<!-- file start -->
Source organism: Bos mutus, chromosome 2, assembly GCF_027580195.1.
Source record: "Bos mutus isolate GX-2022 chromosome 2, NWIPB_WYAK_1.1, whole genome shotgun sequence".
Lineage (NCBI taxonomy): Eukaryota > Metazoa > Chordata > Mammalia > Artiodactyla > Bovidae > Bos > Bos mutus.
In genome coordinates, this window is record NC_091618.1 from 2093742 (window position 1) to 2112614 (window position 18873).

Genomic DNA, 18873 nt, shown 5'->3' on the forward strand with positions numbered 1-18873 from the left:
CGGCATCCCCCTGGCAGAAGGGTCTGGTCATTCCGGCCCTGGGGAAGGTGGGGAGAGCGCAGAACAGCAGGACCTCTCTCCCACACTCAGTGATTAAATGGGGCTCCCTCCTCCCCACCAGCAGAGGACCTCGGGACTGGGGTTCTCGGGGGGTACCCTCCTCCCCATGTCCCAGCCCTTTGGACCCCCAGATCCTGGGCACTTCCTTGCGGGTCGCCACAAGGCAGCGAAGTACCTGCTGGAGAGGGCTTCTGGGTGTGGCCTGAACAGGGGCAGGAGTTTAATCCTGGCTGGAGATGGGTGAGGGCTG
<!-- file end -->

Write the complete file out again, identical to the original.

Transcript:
Source organism: Bos mutus, chromosome 2, assembly GCF_027580195.1.
Source record: "Bos mutus isolate GX-2022 chromosome 2, NWIPB_WYAK_1.1, whole genome shotgun sequence".
Lineage (NCBI taxonomy): Eukaryota > Metazoa > Chordata > Mammalia > Artiodactyla > Bovidae > Bos > Bos mutus.
In genome coordinates, this window is record NC_091618.1 from 2093742 (window position 1) to 2112614 (window position 18873).

Genomic DNA, 18873 nt, shown 5'->3' on the forward strand with positions numbered 1-18873 from the left:
CGGCATCCCCCTGGCAGAAGGGTCTGGTCATTCCGGCCCTGGGGAAGGTGGGGAGAGCGCAGAACAGCAGGACCTCTCTCCCACACTCAGTGATTAAATGGGGCTCCCTCCTCCCCACCAGCAGAGGACCTCGGGACTGGGGTTCTCGGGGGGTACCCTCCTCCCCATGTCCCAGCCCTTTGGACCCCCAGATCCTGGGCACTTCCTTGCGGGTCGCCACAAGGCAGCGAAGTACCTGCTGGAGAGGGCTTCTGGGTGTGGCCTGAACAGGGGCAGGAGTTTAATCCTGGCTGGAGATGGGTGAGGGCTG